PostgreSQL has been free to use and distribute since its inception. It’s never been owned by any enterprise company unless you count the 1986 Berkeley Computer Science Department as a company.


MySQL uses a proprietary SQL database language, which is straightforward to learn and implement.

In contrast, PostgreSQL uses the standard SQL dialect that beginners may struggle with at first but will reward them in the long run since they’ll have a solid foundation for other databases like Oracle, SQL Server, and others.

MySQL faster quote

Database performance

MySQL performs better with simple SQL queries, while PostgreSQL excels at complex ones. However, for most workloads, Postgres and MySQL have similar performance, with up to 30% variation. Regardless of the database, missing an index can degrade query performance by 10x to 1000x.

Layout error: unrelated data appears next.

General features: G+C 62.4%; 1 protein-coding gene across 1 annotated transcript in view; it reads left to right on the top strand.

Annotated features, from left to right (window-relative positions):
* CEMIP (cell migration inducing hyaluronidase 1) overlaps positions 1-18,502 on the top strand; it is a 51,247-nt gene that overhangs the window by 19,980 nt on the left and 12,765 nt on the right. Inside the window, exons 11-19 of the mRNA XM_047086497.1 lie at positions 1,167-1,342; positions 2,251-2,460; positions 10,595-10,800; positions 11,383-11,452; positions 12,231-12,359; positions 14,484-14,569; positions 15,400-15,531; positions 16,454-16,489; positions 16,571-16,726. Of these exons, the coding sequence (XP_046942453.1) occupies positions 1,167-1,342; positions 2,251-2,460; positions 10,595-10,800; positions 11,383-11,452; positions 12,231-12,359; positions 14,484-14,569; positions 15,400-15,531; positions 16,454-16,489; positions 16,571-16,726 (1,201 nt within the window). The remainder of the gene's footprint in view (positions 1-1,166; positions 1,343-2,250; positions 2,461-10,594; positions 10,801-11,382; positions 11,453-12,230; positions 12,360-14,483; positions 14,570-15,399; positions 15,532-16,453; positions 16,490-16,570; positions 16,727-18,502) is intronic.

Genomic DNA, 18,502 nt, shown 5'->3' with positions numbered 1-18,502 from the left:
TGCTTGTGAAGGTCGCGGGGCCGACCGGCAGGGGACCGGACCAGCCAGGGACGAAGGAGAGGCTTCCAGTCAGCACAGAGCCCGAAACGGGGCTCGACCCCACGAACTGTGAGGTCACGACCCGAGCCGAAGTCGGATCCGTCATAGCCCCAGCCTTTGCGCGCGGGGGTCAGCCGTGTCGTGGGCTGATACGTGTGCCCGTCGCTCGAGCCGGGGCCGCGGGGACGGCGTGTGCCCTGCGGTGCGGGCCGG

MySQL has always been faster than PostgreSQL due to the way it implements data structures and locks tables, which usually leads to performance issues when dealing with large databases.

However, with its advanced indexing functionality and MVCC model for concurrency control, PostgreSQL can outperform MySQL on complex queries and large datasets.


MySQL and PostgreSQL both have excellent security features. They both support RBAC.

They also support secure connections through SSL, advanced authentication methods like Kerberos and LDAP, and encryption at the column level.

However, PostgreSQL has a slight edge over MySQL in terms of security. It uses its client authentication system to perform user authentication, while MySQL relies on the host operating system for this task, which can be more vulnerable.